A flu shot can offer protection against serious illness due to influenza

Sept. 20, 2021

As the seasons shift from summer to fall and leaves begin to change colors, thoughts turn to football, cooler days – and flu shots.

A boy wearing a mask receives a shot in his right arm.
Flu season generally begins in October and lasts through February. A flu shot helps protect against serious illness due to influenza. Photo: Getty Images.

“Typically, flu season begins in October, peaks between December and February and can extend into May,” said Dr. Shannon Becker, a family medicine physician at UCHealth Primary Care – Craig. “While the severity and duration of each flu season can change, we see cases every year.”

Flu vs. influenza vs. stomach flu

When discussing the flu, it’s important to delineate between a few common terms, as they’re not all interchangeable.

“The flu, or influenza, is a viral infection that occurs in seasonal outbreaks due to the virus’ ability to mutate and change,” Becker said. “Influenza A, B and C are all different types of flu that produce upper respiratory symptoms.”

The stomach flu, on the other hand, isn’t related to the influenza family of viruses.

“When someone says they have the stomach flu, they are often experiencing an irritation or inflammation of the lining of the stomach or intestines, often referred to as gastroenteritis, that can be caused by other viruses,” Becker said. “Those viruses include norovirus, adenovirus and rotavirus. They don’t usually cause upper respiratory symptoms like influenza.”

Flu shot facts

According to Becker, there are a few things everyone should keep in mind about flu shots.

  • Everyone should consider getting a flu shot in September or October as it takes the body about two weeks to develop an antibody response. Anyone six months or older is eligible for the vaccine. Flu shots are especially important for young, elderly, pregnant women and people with comorbidities, such as chronic obstructive pulmonary disease or congestive heart failure. Schedule an appointment for a flu shot with your primary care doctor.
  • The goal of a flu shot is to prevent severe infections should you get sick. It can also help prevent complications from the flu, like pneumonia or hospitalization.
  • Flu shots are given on an annual basis. Influenza viruses constantly change and mutate. Each year’s flu vaccine is based on these mutations, giving it the best possible match to fight against the virus.
  • You can’t get the flu from the flu shot. Becker said it’s possible that you could contract the flu or another virus at the time you receive a flu shot, but that’s simply a coincidence in timing.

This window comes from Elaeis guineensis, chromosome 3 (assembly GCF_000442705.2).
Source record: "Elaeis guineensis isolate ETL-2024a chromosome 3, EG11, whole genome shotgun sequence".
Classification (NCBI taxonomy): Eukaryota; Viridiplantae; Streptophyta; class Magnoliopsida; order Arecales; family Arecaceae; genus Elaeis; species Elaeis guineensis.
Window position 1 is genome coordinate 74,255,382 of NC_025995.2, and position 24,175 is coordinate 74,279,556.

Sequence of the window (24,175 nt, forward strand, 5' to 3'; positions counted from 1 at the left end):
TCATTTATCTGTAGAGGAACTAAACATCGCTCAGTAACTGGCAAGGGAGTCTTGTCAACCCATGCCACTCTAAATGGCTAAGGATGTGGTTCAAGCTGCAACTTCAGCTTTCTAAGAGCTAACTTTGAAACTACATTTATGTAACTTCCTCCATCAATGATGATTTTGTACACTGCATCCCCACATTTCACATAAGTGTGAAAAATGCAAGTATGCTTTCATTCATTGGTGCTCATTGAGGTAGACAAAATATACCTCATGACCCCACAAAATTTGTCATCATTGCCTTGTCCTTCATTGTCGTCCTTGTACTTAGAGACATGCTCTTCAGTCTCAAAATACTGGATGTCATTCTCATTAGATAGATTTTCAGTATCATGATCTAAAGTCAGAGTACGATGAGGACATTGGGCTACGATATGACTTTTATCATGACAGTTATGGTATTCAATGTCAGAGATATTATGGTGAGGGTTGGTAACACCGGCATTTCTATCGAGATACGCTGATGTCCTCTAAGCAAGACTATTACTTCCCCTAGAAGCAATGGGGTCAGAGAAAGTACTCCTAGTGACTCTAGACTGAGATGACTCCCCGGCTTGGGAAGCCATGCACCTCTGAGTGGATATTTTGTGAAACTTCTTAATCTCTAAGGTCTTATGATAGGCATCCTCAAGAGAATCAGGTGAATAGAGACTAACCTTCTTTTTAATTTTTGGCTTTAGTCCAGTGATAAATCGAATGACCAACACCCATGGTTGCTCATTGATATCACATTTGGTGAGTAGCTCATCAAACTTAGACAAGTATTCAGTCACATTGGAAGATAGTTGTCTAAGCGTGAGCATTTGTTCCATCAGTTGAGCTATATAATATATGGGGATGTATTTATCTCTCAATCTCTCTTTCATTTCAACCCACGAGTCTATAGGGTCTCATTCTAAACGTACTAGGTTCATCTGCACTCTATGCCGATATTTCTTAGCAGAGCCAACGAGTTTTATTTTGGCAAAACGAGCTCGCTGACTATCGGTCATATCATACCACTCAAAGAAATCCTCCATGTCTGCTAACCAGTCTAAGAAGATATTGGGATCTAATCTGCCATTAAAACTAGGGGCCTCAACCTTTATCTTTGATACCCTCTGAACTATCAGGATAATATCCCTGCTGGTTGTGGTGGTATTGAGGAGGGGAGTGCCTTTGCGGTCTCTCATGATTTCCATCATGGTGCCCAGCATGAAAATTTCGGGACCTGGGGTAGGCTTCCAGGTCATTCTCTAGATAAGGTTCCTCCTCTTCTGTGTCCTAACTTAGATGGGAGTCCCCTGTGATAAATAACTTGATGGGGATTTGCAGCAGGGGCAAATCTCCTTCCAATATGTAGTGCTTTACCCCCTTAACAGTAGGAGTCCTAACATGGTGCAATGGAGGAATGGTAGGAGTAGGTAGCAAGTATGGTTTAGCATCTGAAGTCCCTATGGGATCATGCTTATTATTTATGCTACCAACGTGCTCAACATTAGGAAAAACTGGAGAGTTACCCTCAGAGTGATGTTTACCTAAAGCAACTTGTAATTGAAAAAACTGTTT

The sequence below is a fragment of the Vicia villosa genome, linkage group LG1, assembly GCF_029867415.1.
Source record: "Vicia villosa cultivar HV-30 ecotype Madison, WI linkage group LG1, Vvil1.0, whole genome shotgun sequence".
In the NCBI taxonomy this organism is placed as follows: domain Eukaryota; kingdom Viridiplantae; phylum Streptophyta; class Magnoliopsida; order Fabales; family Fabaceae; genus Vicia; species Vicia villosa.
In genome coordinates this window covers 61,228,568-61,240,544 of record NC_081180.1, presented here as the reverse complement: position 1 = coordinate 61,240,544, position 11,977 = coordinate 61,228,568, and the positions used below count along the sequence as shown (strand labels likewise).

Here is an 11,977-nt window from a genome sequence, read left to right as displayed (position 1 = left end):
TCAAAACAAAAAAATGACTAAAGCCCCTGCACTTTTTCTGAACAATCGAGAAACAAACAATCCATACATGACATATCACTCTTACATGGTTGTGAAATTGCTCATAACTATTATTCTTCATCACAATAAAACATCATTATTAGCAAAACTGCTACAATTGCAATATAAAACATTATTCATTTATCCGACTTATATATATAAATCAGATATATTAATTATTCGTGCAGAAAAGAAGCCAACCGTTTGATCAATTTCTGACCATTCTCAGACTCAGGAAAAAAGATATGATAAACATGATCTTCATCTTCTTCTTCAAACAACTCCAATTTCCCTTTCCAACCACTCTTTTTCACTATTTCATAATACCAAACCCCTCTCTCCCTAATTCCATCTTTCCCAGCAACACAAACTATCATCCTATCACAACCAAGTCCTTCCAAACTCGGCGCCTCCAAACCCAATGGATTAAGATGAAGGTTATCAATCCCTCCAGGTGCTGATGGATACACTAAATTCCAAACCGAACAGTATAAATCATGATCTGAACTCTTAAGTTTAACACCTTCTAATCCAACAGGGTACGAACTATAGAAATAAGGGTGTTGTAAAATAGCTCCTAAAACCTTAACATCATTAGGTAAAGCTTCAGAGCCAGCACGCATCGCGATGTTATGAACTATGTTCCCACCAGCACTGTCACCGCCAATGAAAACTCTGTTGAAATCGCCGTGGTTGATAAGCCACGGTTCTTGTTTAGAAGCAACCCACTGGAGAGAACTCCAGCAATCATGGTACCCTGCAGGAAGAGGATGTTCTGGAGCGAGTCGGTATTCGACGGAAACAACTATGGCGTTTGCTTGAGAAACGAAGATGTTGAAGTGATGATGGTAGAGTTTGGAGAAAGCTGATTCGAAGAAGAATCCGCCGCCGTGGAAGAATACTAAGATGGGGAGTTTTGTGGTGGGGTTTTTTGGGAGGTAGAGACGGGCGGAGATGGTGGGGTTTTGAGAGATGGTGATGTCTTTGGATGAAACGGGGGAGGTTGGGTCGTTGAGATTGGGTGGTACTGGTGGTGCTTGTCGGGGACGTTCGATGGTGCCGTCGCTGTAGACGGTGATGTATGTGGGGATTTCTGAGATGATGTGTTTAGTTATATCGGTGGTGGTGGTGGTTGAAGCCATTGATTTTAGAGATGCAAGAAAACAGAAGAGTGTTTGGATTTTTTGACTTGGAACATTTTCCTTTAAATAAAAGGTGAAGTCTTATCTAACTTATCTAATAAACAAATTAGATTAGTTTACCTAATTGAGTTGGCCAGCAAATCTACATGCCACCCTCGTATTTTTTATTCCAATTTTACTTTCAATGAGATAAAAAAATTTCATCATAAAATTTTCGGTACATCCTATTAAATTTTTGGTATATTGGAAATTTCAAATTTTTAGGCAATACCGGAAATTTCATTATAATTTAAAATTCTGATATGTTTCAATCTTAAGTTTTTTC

Importantly, with any questions about flu shots or your health, Becker recommends talking with your health care provider.

A young man receives a vaccine.
Everyone should consider getting a flu shot in September. Photo: Getty Images.

“We want patients to be comfortable receiving their annual flu shot,” she said. “We don’t care if you get your flu shot at a medical clinic, a local pharmacy or at a big-box store — we just encourage you to receive it in a timely manner.”

What does this flu season hold?

Flu activity was relatively low during the 2020-21 flu season, likely due to the safety precautions in place to fight against COVID-19.

“Almost everyone was vigilant and consistent with their preventive health measures last flu season — people wore masks and washed their hands frequently, they stayed home from work if they weren’t feeling well, and they cleaned and disinfected objects and surfaces more frequently,” said Becker. “These are things everyone can do, regardless of a pandemic, to keep themselves and those around them healthy.”

If you feel unwell, stay home, and if you’re experiencing symptoms, get tested. Colds, allergies, flu and COVID-19 have similar symptoms, so without a test, it’s hard to determine what is causing symptoms.

Health care providers caution that the upcoming flu season could be worse this year, especially if people are more relaxed when it comes to preventive measures — which is even more reason to get a flu shot.

About the author

Lindsey Reznicek is a communications specialist at UCHealth Yampa Valley Medical Center in Steamboat Springs, Colorado. She has spent the last eight years working in marketing and communications in health care, an industry she never considered but one to which she's contributed through her work in media relations, executive messaging and internal communications. She considers it an honor to interact with patients and write about their experiences; it’s what keeps her coming back to work each day.

A native of Nebraska, Lindsey received a Bachelor of Arts degree in journalism, with a focus on public relations, from the A.Q. Miller School of Journalism and Mass Communications at Kansas State University – she bleeds purple.

She could see a Broadway musical every week, is a huge animal lover, enjoys a good shopping trip, and likes spending time in the kitchen. Lindsey and her husband have two daughters and enjoy hiking in the summer and skiing all winter long.

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